Yes, I said it. “Research” — that nasty stuff your teachers make you do in school, typically involving math, Excel, APA citations, etc. When I was in school, writing research papers always felt so stiff, so stifling. As a college professor, I see my students break out in hives at the sheer thought of research, and then I feel their angst when I read what they come up with. I get it, research has a bad rap, but like it or not, it is one of the most valued skills in the job market.

The Association of American Colleges and Universities (AAC&U), for example, names inquiry and analysis and information literacy among its essential learning outcomes for college students (2017). This same organization also surveyed employers about what they look for most in college graduates, and 81 percent indicated analytic reasoning and 68 percent indicated information literacy among their priorities for new hires (AAC&U, 2017). Forbes recently reported the “10 Skills Employers Most Want,” and “ability to obtain and process information” was in the top five (Adams, 2014). Clearly, research that involves finding reliable information, analyzing it, and applying it is a pretty powerful addition to any resume.

Which is why I’m here to suggest that research is your link between the work you love and the “real world” (quotes intentional, I’ll explain later). Whether you are working at camp for the first time or the 20th time, now is the time to make your camp work experience the most important thing on your resume, and here are three ways camp research is the way to do that.

Read Camp Research

Reading research is not easy and is generally not something people do for fun. But it is a good first step towards understanding what is going on in the world. And as the lines between reliable information and fake news become more blurred, the ability to find and read research is a valuable skill. If you have access to a college or university library, then you also have access to vast databases of research. But, while library databases are something to use (you won’t be in school forever), they can often be overwhelming — more so for a topic that is relatively specific, like camp research (think needle-in-a-haystack kind of overwhelming).

Another option for reading camp research is to forego the haystack entirely. ACA’s research team has two places you might go to read camp research in short, digestible chunks. The first are abstracts from the ACA Research Symposium, held each year at the National Conference. In addition to oral and poster presentations of their work, roughly 18 camp researchers also submit a two-page summary of the purpose, methods, results, and camp applications of their research project. Skim through research abstracts from several years and you might see how important you are — the staff person who interacts directly with campers is the most important ingredient in positive, high-quality camp experiences. Abstracts from the research symposia are available free on ACA’s research website.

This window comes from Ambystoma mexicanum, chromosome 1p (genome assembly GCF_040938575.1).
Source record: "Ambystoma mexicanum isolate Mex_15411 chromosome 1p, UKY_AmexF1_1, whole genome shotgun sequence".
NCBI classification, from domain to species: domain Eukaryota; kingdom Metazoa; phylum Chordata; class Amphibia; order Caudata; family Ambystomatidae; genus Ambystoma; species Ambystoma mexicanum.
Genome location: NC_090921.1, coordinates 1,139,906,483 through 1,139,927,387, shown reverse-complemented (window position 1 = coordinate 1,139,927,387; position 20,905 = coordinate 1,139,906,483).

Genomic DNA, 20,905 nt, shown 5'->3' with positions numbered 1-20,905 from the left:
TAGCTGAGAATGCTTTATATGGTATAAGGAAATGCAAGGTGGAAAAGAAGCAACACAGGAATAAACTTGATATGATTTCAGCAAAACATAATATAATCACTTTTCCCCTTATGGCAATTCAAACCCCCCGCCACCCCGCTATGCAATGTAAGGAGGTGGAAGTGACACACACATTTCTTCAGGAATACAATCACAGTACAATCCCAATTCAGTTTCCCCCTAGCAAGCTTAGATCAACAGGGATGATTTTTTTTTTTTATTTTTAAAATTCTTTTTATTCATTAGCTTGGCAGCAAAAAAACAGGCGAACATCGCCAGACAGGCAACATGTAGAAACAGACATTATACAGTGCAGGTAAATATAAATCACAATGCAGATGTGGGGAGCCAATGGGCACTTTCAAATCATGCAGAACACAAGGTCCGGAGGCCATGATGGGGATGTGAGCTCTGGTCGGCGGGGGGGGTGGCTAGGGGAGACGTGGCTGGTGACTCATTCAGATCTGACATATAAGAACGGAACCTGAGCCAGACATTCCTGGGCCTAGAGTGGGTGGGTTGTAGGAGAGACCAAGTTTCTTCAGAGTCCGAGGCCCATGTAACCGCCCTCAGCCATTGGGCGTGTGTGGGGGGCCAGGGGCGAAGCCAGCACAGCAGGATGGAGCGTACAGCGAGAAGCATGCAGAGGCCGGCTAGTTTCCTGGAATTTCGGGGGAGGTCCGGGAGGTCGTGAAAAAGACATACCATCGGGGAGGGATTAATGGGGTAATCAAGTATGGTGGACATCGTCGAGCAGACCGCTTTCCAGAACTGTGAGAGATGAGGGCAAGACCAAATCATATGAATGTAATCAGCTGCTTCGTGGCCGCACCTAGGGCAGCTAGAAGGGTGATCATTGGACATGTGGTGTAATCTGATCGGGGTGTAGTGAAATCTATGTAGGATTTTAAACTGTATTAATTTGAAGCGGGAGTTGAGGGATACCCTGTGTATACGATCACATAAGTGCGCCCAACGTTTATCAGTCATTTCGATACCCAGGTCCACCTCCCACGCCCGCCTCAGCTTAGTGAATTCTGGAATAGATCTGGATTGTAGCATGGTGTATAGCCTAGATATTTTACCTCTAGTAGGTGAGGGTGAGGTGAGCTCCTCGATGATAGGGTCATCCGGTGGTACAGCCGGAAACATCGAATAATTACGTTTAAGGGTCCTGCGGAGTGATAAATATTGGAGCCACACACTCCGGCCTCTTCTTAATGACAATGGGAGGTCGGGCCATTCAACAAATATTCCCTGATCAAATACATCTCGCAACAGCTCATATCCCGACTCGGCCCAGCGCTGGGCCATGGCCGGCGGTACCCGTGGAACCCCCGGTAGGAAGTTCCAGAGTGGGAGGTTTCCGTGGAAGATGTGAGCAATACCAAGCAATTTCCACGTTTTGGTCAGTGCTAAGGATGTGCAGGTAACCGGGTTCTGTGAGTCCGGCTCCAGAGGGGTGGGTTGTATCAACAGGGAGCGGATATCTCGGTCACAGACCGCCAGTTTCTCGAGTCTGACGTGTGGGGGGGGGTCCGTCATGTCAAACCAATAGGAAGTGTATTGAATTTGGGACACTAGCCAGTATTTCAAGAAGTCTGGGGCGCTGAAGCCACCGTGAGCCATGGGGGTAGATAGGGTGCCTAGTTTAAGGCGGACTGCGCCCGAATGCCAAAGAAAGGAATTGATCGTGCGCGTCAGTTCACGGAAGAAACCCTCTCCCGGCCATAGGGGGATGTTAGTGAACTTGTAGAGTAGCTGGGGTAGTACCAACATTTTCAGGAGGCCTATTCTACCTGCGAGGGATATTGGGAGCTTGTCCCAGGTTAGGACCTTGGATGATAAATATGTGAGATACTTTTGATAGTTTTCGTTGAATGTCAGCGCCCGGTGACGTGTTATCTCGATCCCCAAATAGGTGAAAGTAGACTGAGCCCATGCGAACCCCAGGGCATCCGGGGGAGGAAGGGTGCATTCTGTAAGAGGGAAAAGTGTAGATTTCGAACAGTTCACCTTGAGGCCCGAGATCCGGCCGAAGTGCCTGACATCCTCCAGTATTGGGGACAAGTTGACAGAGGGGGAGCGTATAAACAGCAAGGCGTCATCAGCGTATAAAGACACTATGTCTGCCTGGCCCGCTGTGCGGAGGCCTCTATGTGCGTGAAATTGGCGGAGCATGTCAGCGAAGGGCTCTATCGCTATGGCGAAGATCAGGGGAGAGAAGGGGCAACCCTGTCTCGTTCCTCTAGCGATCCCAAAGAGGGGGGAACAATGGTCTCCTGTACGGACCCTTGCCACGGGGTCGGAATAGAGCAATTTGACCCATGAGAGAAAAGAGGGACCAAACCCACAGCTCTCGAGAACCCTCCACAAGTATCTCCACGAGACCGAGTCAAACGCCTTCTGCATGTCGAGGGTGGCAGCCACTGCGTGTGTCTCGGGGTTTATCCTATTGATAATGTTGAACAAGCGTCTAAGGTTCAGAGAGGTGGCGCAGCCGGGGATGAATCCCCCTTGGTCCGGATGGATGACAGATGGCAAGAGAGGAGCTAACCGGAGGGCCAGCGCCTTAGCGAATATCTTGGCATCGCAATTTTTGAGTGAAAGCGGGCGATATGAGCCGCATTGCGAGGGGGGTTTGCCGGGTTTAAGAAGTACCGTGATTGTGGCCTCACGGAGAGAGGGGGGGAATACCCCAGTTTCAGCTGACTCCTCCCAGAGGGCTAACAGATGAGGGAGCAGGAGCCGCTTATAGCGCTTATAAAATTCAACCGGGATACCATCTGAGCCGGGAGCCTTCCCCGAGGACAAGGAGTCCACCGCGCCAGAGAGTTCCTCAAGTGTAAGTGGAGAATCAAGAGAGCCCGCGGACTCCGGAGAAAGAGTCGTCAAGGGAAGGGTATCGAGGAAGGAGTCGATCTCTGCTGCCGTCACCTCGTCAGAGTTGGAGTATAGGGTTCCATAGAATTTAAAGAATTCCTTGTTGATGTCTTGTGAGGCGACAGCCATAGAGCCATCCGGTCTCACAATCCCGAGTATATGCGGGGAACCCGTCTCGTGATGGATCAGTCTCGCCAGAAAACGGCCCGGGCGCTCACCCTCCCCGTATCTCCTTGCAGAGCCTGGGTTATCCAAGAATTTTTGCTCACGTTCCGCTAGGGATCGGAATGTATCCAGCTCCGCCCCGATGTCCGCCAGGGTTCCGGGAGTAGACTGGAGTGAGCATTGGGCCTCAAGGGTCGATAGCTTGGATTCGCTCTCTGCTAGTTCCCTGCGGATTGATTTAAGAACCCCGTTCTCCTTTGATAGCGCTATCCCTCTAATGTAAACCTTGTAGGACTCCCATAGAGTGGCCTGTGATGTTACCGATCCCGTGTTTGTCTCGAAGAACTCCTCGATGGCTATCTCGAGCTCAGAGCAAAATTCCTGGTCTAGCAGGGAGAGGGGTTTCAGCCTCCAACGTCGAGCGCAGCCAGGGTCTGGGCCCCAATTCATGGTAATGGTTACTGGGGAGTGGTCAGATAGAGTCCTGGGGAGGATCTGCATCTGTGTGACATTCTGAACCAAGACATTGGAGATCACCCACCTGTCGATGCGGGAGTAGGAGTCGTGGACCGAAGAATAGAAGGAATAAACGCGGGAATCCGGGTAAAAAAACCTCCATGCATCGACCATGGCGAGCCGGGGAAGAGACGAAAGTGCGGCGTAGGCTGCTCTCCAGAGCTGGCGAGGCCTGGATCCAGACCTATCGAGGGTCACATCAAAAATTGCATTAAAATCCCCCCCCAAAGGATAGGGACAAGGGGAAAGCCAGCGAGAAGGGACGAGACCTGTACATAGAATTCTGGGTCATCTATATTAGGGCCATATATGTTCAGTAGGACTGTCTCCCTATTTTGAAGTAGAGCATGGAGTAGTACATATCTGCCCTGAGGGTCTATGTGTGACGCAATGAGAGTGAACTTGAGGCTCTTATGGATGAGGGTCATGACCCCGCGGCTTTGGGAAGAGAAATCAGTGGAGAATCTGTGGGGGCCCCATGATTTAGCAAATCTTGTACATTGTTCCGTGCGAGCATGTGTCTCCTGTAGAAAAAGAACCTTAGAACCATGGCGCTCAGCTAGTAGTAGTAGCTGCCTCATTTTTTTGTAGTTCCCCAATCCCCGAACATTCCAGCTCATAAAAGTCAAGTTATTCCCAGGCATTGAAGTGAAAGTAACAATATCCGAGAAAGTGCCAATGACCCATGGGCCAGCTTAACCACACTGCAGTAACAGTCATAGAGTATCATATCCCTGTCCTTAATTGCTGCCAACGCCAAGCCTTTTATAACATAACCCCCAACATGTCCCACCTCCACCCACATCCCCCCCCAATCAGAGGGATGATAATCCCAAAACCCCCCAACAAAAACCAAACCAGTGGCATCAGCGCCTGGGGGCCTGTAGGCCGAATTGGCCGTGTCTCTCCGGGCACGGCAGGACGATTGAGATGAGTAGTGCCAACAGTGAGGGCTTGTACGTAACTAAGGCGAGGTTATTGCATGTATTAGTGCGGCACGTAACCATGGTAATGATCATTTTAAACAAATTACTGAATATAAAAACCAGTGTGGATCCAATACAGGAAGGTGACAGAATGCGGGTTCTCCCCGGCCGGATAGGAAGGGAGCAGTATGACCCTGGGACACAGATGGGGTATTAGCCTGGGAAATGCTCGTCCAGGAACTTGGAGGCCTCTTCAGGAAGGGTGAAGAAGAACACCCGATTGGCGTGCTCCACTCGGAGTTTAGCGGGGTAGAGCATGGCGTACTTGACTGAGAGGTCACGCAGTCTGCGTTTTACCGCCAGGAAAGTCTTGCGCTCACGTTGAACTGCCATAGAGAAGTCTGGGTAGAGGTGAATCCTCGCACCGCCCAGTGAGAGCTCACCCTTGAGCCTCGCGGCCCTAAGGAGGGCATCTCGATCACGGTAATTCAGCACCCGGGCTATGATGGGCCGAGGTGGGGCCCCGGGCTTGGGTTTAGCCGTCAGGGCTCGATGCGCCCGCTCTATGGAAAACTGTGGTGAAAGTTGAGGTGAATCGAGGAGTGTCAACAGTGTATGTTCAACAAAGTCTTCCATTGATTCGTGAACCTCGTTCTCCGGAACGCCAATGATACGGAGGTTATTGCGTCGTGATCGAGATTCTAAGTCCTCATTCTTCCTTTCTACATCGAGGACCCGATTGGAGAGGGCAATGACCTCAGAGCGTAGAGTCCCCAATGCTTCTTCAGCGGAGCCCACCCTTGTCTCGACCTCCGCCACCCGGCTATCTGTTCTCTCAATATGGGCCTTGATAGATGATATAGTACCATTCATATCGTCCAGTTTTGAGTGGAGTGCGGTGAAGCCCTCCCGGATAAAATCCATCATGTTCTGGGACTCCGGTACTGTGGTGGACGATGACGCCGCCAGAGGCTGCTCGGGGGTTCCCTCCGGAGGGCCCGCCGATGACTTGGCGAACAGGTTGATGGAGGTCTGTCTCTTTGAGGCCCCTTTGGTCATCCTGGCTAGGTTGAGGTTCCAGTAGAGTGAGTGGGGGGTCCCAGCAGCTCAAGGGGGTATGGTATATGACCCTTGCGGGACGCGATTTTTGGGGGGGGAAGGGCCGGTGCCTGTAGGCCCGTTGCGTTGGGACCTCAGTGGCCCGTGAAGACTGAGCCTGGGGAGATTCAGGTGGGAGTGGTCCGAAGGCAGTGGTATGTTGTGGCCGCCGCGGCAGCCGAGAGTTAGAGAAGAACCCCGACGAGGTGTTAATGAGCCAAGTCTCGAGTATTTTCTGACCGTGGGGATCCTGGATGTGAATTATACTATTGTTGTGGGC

ACA Briefing Papers are another option for accessing camp research. Briefing papers are short (one to two pages) summaries of research on camps, and youth development in general, around a specific topic. Physical activity, child-adult relationships, and emotional safety are just three of the broad topics you can explore. Want to dig a little deeper? Select a topic together with your fellow staff members and have a “reading club” to discuss what you read and how you can apply it to your camp work. You need to be an ACA member to access the briefing papers, but remember that your first year of membership is free, so you have nothing to lose.

Use Camp Research

Reading camp research will hone your analytic and information literacy skills, but you might choose to take a more difficult step: using camp research in your work. Using camp research is challenging because it requires you to make meaning of something that is not necessarily spelled out for you. Most camp research, especially the research you will find in the abstracts I already described, concludes with “implications for practice” or “camp applications.” This is where the researcher suggests some concrete ways to apply the research at camp; however, this section is often limited and might not apply to your specific situation. Using camp research requires the complex process of interpreting what you read, brainstorming how it can realistically be used, and then implementing program changes based on the findings.

One way you might do this is to find one specific study and suggest to your supervisor that you’d like to design a program or program adaptation based on that research. What you design could be hypothetical, or it could be something your supervisor is willing to let you try out; either way, by interpreting a research study and applying it to camp, you’ve just engaged a critical skill that you can communicate on your resume.